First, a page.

Flipgrid for Parent Teacher Conferences

Flipgrid is an awesome tool that has been making its way into classrooms of all subject areas and grade levels across the country. If you haven’t seen Flipgrid before, the teacher creates a prompt and the students respond with short video clips. Kids of all ages love it because they connect with video so well. Teachers love it because it’s so easy to set up and the students don’t need to create an account.

After showing a group of middle school teachers Flipgrid, the 5th grade team of teachers came up with an incredibly unique way to use it that I wanted to share on the blog (credit for the idea goes to Jennifer Yun at Madeira Middle School!). They had each student record a short video about what they liked most about 5th grade so far, what subject/topic they were struggling with in school and what subject/topic they were doing really well with in school. Then, during parent-teacher conferences the teachers opened up each conference with parents by playing their child’s video. How cool?! The parents loved seeing their child discuss their strengths and weaknesses in school and the teachers said it was the perfect introduction to start the conversations with the parents. A win-win for everyone involved!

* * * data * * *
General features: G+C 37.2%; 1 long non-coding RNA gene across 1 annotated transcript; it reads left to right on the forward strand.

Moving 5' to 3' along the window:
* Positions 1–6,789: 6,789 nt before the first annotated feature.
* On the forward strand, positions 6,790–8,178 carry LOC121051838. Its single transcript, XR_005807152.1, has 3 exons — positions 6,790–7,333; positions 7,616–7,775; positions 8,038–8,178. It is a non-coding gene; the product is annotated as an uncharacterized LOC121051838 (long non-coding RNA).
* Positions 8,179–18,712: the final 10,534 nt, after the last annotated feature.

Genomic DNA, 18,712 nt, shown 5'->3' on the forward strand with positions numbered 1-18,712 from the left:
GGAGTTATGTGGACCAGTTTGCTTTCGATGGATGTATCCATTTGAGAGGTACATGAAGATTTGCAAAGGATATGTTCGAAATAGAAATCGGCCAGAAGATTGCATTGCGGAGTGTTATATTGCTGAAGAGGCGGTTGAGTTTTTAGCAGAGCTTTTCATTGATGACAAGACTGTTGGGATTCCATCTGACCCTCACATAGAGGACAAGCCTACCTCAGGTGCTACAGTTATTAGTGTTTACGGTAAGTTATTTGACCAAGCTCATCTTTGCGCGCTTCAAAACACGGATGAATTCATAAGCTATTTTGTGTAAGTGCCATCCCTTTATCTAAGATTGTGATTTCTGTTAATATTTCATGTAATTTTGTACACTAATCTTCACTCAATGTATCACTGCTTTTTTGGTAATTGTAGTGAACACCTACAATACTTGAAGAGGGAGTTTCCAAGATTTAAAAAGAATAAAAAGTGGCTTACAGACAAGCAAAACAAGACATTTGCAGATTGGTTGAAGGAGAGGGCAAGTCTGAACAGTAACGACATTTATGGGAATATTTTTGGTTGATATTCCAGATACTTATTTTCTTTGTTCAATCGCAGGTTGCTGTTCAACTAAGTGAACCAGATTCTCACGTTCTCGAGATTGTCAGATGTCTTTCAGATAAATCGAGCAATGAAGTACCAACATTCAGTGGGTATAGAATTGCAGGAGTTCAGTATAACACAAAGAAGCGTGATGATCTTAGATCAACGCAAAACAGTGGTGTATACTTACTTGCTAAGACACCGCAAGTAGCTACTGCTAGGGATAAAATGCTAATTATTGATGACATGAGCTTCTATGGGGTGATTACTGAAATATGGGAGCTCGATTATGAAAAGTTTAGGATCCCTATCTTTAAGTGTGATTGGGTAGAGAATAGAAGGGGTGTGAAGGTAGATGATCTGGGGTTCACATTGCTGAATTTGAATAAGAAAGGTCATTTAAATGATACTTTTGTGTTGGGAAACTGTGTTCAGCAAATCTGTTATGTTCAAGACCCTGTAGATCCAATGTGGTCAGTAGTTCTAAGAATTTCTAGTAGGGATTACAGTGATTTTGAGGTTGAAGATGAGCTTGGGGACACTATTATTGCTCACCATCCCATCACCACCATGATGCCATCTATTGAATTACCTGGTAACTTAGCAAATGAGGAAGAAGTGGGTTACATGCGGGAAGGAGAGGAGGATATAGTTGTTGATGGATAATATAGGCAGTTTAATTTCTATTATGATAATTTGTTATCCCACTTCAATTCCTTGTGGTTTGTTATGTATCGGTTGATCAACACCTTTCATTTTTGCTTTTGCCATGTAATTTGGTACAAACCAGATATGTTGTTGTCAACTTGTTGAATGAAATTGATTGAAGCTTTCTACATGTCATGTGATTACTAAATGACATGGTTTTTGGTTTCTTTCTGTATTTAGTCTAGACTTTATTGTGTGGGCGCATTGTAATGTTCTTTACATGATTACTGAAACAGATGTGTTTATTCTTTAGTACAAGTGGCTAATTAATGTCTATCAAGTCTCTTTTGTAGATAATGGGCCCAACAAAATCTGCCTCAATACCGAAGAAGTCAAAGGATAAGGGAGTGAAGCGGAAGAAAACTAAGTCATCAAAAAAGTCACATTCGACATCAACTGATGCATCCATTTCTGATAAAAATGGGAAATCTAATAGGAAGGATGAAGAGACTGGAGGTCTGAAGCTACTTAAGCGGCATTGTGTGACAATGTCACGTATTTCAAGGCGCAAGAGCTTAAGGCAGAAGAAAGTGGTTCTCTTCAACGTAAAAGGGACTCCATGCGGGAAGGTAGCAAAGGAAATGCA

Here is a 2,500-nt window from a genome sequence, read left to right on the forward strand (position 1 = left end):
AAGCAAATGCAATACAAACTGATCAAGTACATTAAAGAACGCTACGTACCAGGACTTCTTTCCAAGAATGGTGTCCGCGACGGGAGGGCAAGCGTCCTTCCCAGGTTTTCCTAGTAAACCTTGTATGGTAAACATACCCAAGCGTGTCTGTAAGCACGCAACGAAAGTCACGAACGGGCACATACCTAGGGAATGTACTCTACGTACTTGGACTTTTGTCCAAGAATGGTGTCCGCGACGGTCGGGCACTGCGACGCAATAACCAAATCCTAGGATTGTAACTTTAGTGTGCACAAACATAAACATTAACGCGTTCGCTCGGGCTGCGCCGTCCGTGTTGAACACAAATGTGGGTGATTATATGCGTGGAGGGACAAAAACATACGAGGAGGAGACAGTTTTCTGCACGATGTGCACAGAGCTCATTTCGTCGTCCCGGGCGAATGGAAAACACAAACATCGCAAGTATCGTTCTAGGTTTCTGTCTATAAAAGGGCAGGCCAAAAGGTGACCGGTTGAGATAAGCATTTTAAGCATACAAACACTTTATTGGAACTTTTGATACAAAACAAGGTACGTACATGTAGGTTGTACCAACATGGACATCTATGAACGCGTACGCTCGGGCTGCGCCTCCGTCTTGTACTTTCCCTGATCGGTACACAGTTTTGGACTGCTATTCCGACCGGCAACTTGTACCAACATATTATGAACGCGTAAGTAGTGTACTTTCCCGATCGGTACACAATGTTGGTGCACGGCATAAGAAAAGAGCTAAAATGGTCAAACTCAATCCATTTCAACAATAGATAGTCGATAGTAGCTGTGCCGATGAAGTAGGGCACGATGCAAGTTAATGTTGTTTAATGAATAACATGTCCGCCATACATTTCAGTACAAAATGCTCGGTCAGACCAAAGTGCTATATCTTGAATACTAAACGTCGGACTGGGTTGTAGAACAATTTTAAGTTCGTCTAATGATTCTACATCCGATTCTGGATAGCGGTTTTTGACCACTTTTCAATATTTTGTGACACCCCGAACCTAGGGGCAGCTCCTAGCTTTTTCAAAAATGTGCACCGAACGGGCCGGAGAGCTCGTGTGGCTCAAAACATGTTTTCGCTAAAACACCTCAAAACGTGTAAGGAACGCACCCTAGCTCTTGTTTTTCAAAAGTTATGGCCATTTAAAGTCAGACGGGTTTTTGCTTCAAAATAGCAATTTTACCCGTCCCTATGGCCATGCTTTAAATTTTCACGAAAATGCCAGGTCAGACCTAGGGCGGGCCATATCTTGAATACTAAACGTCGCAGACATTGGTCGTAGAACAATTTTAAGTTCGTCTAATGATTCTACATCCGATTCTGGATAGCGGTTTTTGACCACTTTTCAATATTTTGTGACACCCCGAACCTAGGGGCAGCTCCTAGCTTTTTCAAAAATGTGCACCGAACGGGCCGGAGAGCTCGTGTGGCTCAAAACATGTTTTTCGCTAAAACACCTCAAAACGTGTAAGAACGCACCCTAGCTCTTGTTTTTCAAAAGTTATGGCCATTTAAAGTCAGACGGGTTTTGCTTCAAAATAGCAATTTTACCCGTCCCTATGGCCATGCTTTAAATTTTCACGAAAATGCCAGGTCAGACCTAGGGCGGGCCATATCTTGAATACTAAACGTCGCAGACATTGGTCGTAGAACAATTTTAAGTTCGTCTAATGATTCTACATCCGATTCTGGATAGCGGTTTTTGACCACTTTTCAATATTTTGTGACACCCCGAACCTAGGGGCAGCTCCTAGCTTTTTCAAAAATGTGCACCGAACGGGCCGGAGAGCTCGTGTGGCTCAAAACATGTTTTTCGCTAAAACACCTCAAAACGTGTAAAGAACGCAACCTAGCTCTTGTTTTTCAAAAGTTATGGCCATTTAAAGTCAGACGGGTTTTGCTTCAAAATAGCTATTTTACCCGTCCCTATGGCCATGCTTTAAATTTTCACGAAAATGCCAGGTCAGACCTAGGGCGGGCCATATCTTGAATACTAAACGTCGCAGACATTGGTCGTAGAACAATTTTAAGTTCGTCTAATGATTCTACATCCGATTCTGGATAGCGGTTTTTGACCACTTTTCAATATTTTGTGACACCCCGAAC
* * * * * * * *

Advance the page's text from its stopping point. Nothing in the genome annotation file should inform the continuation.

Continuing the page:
So how are you using Flipgrid?

Tech To You Later!

3 thoughts on “Flipgrid for Parent Teacher Conferences

  1. Love this idea Katie! I’ve been a big Flipgrid fan from back in the day when they were still a university pilot. The team is always so great at being responsive to educator needs but really the great ideas come from educators. I love how using flipgrid this way really frames the interview around the learner. I’d love to hear wants learning students were proud of or what they would like to learn more about. Be interesting even as an educator to hear what they have to say. Thanks for the idea! Will share with our community.

  2. I love that this gives the parents an opportunity to hear from their child in their own words what they love about school. I also like that this still affords to the teacher and the parents to talk shop without the child being present. I always struggled as a teacher when hard truths needed to be shared and a student was there to see and overhear their struggles. I know they know them, but it’s always a good idea to have time with the parents for those conversations and allow mom and dad to digest without their child in attendance.

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